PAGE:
Clearly sick of the whole affair, Van Gundy went on record before Tuesday night's win as not caring whether he's the coach of the Orlando Magic moving forward. Or, more specifically, that he doesn't "give a damn about getting fired."

He's not saying this to force a deal, and the sentiment isn't totally fueled by frustration. Van Gundy knows, as one of the league's ace coaches, he would have his pick of potential coaching options in the summer. Or, after taking a year off to recharge, a nice TV gig for a spell (who wouldn't love a double-Van Gundy pairing with his brother Jeff to call NBA games?) before watching teams obviously clear the room midseason in hopes of wooing him during the 2013 offseason.

And who would want to work for Magic GM Otis Smith -- the man that deals for Gilbert Arenas and signs Glen Davis and Jason Richardson to poor contracts -- as he oversees a rebuilding plan that would have to start with a series of unneeded veterans on big deals already littering the roster? Especially when it's becoming possible that Howard is going to leave the Magic without gifting them any assets in return? I fully expect Van Gundy to coach the first game of the playoffs in a Superman outfit with no pants. With the boots, though.

All this because Dwight Howard is making a sound basketball move in wishing to give back potential salary earnings to join a well-coached team in the Nets with an All-Star point guard already in place.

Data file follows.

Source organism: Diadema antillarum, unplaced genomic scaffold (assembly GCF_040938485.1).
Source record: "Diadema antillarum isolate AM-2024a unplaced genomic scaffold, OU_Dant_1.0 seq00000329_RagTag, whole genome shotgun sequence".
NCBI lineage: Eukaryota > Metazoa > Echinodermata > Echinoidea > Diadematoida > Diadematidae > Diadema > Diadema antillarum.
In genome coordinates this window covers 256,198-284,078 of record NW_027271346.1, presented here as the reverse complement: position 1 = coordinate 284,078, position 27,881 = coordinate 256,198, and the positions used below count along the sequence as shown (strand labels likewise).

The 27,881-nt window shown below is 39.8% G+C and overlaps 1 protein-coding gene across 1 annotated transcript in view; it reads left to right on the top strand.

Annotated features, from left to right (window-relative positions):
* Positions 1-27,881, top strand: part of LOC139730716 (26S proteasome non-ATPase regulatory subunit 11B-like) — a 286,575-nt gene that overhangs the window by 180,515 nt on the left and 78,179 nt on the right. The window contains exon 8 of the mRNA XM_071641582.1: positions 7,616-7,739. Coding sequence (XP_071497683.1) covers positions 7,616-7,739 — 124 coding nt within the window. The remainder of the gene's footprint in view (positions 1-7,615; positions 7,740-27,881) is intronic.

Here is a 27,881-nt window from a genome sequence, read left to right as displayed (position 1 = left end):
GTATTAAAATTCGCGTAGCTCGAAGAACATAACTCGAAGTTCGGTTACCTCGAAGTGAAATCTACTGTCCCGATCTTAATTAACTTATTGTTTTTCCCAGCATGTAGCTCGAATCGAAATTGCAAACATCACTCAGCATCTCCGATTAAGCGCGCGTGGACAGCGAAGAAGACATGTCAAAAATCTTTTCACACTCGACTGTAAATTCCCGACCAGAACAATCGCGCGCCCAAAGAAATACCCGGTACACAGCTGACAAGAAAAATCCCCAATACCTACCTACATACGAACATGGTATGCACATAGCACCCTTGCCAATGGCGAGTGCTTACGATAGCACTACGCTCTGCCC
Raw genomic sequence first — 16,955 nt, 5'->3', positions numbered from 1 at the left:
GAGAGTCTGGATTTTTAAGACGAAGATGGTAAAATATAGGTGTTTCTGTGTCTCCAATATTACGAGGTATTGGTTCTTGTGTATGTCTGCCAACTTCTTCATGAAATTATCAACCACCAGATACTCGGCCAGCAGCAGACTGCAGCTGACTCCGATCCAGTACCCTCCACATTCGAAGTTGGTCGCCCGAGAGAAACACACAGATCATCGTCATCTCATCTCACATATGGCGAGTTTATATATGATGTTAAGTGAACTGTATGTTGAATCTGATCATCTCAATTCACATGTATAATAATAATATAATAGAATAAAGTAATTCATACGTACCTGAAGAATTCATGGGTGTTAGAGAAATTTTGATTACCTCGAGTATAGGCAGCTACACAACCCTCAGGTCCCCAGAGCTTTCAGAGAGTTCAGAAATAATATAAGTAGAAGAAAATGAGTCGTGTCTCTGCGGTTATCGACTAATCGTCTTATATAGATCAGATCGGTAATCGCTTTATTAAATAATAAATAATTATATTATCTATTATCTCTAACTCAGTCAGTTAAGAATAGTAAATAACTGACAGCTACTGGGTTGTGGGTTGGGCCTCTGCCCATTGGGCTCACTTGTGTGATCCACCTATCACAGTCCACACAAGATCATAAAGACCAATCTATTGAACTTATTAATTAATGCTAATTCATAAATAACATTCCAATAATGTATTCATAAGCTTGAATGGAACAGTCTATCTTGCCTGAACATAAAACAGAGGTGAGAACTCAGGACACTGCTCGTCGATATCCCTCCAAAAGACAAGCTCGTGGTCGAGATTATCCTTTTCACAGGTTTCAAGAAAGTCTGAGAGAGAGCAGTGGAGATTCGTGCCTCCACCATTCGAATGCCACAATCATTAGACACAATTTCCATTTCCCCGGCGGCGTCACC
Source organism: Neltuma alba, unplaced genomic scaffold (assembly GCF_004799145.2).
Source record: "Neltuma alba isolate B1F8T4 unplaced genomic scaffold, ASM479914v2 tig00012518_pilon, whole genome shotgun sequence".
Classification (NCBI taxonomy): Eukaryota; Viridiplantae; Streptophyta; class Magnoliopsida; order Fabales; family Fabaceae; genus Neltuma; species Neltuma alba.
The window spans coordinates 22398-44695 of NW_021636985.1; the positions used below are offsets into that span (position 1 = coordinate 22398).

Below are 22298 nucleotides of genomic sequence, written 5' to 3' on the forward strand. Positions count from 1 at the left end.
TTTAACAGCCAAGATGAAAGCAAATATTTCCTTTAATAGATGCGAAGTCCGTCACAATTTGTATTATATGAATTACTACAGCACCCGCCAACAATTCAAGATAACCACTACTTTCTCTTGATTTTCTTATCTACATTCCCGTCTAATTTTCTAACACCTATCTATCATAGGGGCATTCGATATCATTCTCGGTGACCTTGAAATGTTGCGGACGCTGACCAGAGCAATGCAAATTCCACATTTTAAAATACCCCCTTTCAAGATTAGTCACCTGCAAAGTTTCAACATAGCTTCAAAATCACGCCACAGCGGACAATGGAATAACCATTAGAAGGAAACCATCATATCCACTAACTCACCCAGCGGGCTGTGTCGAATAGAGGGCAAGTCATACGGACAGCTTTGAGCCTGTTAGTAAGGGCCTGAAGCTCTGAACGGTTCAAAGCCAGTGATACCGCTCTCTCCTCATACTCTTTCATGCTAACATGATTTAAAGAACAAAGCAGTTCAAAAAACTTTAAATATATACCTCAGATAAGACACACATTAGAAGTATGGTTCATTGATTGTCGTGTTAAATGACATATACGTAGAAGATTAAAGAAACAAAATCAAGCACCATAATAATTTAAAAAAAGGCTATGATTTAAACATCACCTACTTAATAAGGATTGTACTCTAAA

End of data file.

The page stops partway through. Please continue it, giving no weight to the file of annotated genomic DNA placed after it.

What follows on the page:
In a vacuum, he's absolutely doing the right thing. The Magic have played beyond their potential, helpers like Hedo Turkoglu and Richardson are only going to get worse, and there were never any real moves on the horizon to give Howard a better teammate to work with moving forward.

If anything is swung between now and Thursday's 3 p.m. ET trade deadline that's a clear winning move for the Magic, that sees them adding a significant part alongside Howard, it will be because another team screwed up. That's what Howard is left to hope for, and this is why he's leaving. And we certainly don't blame him for not wanting to cost his eventual team assets and play out the string in Newark with the Nets for the rest of 2011-12.

In his quest to be liked, though, to decline any talks of trades on record, and his hope to hibernate until July 1 (the day he can sign with the Nets), Howard has shot his goodwill to pieces. He's torn the Magic into two camps and set up all manner of annoying screwups (like the mobile app or the T-shirt nonsense) along the way. And he's opened up the NBA, to all sorts of criticism regarding player influence -- even though Howard is well within his rights to be wary of Orlando's personnel moves as he chooses his employer following the end of his contract.

The hope is that a successful run with the Nets, full of good intentions and plenty of wins, will help erase what really hasn't been a fun time to behold in 2011-12. But as we've seen in the wake of LeBron James and Chris Bosh giving up money to chase the ring in Miami, it's going to take a whole lot of wins to make up for the indelicate move from one team to another. No amount of big smiles on big-city billboards will make up for the stink of this swamp.